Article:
Further observations indicated that the newer generations that came into the now dysfunctional unit of utopia showed signs of withdrawal. As such, they dedicated most of their time in grooming, eating, drinking, and sleeping. Due to a diverted emphasis, they faced difficulties in reproducing. The new generation of mice also showed gross unintelligence compared to others from the previous generations. As a result, the mice population began to decline as most of them began to die. 

Ethics of the Experiment 

Although the experiment was widely accepted and even embraced by the National Institute of Mental Health (NIH) and other scientific bodies, its ethics came into question. Important to note is that during the 1960s when the experiment was done, little consideration of animal rights was upheld. However, with those standards, the experiment provided extreme conditions for the rodents. The cages were small, and the animals became severely stressed. According to the 3Rs (replacement, reduction, refinement), the experiment disregarded refinement which asserts that scientists must not use strategies that increase suffering but rather utilize those that improve welfare. The death of the rodents at the end was a sign of animal cruelty (Ramsden, 2009). 

Significance to Humans 

The experiment conducted by Calhoun had space as the limiting factor. As time continued to move, the embattled mice passed their negative behavioral characteristics to the next generations, and the sequence continued (Fredrick, 2017). Therefore, this ensured that the continuation of the antisocial behavior remained evident. The principal question raised, therefore, was what made space or lack of thereof such an essential factor in the life of social animals. It, therefore, reflected on the problems of population condensation as experienced in human beings. A high population density amongst human beings can be a dangerous thing. It leads to many inconveniences some of which can be dangerous to the lives of humans. Fredrick, (2017) asserted that a lack of social amenities and vital resources for survival would eventually lead to competition thereby leading to a behavioral sink. Once cities and towns are faced with overcrowding, social unrest and other undesirable behaviors will set in. Due to the inconveniences caused, people will be less likely to engage in reproductive behavior, therefore, leading to a deep in the population. Just as the mice in the cages fought each other for due to stress that came with space, human beings will engage in a plethora of antisocial acts as crime that could potentially cause death.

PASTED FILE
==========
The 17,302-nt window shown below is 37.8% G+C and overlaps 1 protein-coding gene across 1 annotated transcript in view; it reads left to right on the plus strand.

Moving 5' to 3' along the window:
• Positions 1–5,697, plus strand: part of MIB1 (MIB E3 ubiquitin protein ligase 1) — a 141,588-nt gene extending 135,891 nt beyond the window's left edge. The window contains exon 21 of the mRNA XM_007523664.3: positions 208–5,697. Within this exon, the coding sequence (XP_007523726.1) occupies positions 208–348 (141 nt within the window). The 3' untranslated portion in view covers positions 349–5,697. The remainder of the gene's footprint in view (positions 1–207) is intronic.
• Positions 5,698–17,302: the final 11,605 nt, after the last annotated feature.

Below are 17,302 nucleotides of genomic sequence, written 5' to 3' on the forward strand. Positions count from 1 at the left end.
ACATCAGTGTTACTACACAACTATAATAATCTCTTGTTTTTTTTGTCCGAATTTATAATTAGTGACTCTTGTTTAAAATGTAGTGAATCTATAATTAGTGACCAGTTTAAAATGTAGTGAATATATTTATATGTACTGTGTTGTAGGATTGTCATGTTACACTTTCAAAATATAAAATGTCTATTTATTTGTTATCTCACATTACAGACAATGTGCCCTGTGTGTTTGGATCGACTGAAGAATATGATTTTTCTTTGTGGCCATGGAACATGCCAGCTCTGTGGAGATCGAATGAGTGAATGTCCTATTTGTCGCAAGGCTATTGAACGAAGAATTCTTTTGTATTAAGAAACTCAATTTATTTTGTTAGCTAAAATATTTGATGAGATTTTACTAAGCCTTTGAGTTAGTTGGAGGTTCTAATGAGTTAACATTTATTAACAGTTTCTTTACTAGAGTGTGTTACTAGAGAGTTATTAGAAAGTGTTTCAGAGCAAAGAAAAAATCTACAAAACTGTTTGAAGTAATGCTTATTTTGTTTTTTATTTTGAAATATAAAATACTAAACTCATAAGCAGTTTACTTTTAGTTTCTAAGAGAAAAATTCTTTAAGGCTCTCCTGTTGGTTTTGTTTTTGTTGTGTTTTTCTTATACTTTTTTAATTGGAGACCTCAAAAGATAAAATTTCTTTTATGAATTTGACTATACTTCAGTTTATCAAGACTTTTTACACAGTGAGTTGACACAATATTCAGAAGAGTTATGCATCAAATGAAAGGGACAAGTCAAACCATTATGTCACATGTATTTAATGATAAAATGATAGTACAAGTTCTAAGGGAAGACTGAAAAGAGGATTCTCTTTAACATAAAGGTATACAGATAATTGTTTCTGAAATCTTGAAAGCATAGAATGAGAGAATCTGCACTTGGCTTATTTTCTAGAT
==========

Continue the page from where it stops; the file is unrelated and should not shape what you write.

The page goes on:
Fredrick, K. (2017). In rat research, a warning for human society.  Washington Post, The

Ramsden, E. (2009, February). The urban animal: population density and social pathology in rodents and humans.  Bulletin of the World Health Organization . p. 82.